May 7


Today's Quotation:

When I feel betrayed by someone, instead of sulking, clinging to my resentment and playing the role of victim, I am challenged to strengthen my soul through forgiveness.  By forgiving the person who hurt me, I strengthen my soul. . . . each time we are called upon to forgive,
we nourish our souls and learn more about who we are and what we have to share in this world. This is also an example of unconditional love.

John Gray

Today's Meditation:

Forgiveness truly is one of the greatest things in life.  I've found that when I'm willing and able to forgive someone else, the burden of anger and resentment that I've been carrying around is gone immediately, and they no longer affect the way that I feel.  I'm able to see the world in a brighter, more cheerful way, and my life is much more enjoyable.  Forgiving someone else is sometimes important to the person who has caused us pain, but it's much, much more important to me.  If I don't forgive someone, I sometimes cause that other person a bit of pain, but I always cause myself a great deal of misery.

One of the most ironic things about not forgiving someone, on the other hand, is that the other person very often doesn't even know that we've been hurt or that we're bearing a grudge.  We're not affecting the other person at all, but we're causing ourselves to live our lives much less fully than we normally would.  In other words, we're hurting ourselves and accomplishing absolutely nothing with the effort.

John Gray says that forgiveness strengthens our souls, and I believe him.  My soul is strengthened through love and loving, and the more I love others--the more I actually show that love--the stronger I become as a human being.  The more I forgive, the less that outside circumstances are able to affect me, the less hurt I feel because of other people's actions.  Most people hurt us inadvertently, anyway, and most of our pain is caused by our reactions to what other people do.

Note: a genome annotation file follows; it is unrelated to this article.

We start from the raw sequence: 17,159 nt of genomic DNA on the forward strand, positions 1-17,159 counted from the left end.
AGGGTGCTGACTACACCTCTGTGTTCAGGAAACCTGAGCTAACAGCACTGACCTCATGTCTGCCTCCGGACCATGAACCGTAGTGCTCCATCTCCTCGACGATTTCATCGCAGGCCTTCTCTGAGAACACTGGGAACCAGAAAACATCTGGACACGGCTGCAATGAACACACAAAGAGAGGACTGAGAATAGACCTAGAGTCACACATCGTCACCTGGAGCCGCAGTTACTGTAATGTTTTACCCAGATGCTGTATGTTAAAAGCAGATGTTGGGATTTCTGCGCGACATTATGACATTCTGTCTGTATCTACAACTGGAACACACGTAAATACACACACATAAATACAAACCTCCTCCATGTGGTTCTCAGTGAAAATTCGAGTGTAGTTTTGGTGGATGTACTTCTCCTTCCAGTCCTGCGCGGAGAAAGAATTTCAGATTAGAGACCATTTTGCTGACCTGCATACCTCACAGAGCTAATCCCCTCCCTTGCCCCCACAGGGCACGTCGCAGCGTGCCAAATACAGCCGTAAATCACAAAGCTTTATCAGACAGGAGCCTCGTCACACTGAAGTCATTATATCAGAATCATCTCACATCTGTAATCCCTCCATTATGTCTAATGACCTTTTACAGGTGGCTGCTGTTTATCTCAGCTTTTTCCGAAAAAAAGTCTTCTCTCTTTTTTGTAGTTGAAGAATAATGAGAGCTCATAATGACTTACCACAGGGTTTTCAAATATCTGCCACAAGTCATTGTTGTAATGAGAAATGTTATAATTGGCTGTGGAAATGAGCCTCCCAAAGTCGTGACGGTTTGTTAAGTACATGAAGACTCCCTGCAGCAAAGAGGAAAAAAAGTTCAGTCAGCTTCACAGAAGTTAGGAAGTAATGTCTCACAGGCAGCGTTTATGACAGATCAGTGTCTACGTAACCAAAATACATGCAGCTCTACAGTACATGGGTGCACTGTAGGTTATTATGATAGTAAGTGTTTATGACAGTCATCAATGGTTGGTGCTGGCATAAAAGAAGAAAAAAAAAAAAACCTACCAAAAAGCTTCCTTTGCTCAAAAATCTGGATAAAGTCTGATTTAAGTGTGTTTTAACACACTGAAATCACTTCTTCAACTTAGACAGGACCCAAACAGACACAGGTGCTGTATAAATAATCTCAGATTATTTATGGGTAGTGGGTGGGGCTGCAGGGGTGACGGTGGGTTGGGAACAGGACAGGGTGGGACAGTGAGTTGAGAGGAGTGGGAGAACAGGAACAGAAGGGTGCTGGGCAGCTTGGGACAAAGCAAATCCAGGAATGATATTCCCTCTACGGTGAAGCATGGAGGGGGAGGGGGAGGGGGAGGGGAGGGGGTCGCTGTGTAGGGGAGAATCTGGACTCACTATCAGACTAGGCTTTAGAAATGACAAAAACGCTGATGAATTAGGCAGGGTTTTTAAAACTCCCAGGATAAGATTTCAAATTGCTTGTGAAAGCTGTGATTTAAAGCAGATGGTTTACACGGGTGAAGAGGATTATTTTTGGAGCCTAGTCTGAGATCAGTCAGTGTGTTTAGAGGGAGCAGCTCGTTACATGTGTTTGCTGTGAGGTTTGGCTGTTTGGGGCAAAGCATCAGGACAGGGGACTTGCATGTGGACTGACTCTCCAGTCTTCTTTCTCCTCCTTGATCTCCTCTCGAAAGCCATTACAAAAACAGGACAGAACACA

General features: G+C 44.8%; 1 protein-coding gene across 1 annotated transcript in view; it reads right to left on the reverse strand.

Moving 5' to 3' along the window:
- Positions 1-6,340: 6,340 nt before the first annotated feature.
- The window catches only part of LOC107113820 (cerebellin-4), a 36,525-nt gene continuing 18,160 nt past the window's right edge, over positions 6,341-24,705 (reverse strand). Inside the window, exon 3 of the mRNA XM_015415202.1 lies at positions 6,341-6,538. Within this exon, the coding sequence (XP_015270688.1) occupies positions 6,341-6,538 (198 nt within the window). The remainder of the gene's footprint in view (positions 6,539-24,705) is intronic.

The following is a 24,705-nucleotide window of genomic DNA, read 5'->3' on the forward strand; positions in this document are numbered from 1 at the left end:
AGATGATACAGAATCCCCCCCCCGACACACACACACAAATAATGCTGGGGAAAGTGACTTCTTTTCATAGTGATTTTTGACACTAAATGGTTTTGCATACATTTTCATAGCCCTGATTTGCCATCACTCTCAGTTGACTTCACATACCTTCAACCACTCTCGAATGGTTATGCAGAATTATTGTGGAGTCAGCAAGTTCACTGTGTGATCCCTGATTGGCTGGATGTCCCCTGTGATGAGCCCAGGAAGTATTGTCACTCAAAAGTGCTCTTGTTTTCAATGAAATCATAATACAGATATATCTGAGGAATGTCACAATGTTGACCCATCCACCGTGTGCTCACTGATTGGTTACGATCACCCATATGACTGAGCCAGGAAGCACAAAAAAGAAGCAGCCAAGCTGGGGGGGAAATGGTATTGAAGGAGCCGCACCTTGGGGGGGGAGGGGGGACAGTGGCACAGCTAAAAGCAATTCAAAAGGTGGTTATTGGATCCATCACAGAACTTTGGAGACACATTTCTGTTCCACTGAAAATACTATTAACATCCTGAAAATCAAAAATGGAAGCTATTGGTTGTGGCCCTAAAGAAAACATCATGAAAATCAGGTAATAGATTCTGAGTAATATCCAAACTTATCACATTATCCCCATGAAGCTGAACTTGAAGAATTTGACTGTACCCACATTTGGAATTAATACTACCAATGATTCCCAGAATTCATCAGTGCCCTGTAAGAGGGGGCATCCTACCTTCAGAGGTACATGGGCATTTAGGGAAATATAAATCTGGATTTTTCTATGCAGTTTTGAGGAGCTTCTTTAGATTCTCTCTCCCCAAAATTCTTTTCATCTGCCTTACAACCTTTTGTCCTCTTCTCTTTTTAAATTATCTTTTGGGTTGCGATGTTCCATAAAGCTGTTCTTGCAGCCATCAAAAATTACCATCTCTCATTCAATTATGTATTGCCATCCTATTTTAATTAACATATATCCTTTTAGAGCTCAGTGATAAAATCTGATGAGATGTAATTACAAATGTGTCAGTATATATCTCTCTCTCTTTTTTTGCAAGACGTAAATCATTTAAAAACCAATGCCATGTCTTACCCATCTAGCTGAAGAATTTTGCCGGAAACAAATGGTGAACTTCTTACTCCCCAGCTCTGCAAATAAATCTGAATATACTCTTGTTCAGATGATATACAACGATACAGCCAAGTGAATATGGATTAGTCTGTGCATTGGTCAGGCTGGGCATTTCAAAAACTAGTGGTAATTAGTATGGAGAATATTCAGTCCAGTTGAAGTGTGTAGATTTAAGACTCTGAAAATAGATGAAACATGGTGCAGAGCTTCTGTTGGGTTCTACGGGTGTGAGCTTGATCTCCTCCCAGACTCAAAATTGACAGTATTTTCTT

Take care of yourself, and help yourself to grow and strengthen and live life more fully.  Learning how to forgive fully, sincerely, and lovingly is one of the best things you can do to help yourself grow into the person you were put here to be.

Questions to ponder:

1.  Whom are we affecting when we're unable to forgive someone else?

2.  Can we truly say that we love unconditionally if we're unwilling to forgive someone in our lives, no matter what the transgression?

3.  What are some of the typical behaviors of someone who refuses to forgive someone else?  Are these behaviors ways that you would like to see yourself acting?

For further thought:

The process of forgiveness—indeed, the chief reason for forgiveness—is selfish.  The reason to forgive others is not for their sake.  They are not likely to know that they need to be forgiven.  They’re not likely to remember their offense.  They are likely to say, “You just made it up.”  They may even be dead.  The reason to forgive is for our own sake.  For our own health.  Because beyond that point needed for healing, if we hold on to our anger, we stop growing and our souls begin to shrivel.

M. Scott Peck

more thoughts and ideas on forgiveness



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